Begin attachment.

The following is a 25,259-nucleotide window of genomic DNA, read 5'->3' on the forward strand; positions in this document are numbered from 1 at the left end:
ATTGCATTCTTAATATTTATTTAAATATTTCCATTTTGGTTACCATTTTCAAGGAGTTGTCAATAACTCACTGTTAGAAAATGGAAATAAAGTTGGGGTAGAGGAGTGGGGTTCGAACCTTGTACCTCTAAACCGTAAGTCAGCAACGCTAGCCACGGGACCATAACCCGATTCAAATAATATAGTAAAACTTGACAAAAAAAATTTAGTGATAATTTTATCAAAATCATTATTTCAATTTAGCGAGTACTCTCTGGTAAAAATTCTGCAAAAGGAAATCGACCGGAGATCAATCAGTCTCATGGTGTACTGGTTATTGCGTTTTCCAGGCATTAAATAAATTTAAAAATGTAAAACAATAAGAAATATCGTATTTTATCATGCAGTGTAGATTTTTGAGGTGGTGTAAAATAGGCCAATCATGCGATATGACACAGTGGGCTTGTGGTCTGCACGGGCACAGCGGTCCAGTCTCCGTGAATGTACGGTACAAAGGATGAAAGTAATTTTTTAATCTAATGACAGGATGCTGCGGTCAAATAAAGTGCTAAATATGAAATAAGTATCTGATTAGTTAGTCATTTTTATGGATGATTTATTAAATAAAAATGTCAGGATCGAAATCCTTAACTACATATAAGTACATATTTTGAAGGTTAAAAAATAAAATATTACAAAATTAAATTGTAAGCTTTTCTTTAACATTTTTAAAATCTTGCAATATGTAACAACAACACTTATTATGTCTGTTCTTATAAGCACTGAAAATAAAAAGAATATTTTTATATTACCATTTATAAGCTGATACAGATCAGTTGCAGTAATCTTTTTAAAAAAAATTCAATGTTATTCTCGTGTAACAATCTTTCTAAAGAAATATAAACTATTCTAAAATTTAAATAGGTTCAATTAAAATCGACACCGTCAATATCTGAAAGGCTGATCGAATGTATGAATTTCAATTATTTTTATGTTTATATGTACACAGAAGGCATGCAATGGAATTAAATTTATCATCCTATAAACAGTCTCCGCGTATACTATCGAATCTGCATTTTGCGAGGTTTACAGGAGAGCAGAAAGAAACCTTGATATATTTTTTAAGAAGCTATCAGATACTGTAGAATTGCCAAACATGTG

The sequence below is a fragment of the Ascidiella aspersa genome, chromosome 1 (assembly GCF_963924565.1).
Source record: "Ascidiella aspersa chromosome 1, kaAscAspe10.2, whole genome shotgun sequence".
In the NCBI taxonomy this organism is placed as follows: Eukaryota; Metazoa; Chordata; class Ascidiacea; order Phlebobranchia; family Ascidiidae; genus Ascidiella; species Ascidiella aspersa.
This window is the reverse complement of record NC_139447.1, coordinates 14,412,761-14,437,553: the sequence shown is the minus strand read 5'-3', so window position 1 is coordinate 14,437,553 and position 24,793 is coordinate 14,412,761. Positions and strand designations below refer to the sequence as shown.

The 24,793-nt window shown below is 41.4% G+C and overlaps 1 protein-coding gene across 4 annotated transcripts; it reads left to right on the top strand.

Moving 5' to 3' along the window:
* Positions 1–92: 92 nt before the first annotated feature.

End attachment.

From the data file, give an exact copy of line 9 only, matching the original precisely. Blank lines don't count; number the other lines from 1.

* Positions 1–92: 92 nt before the first annotated feature.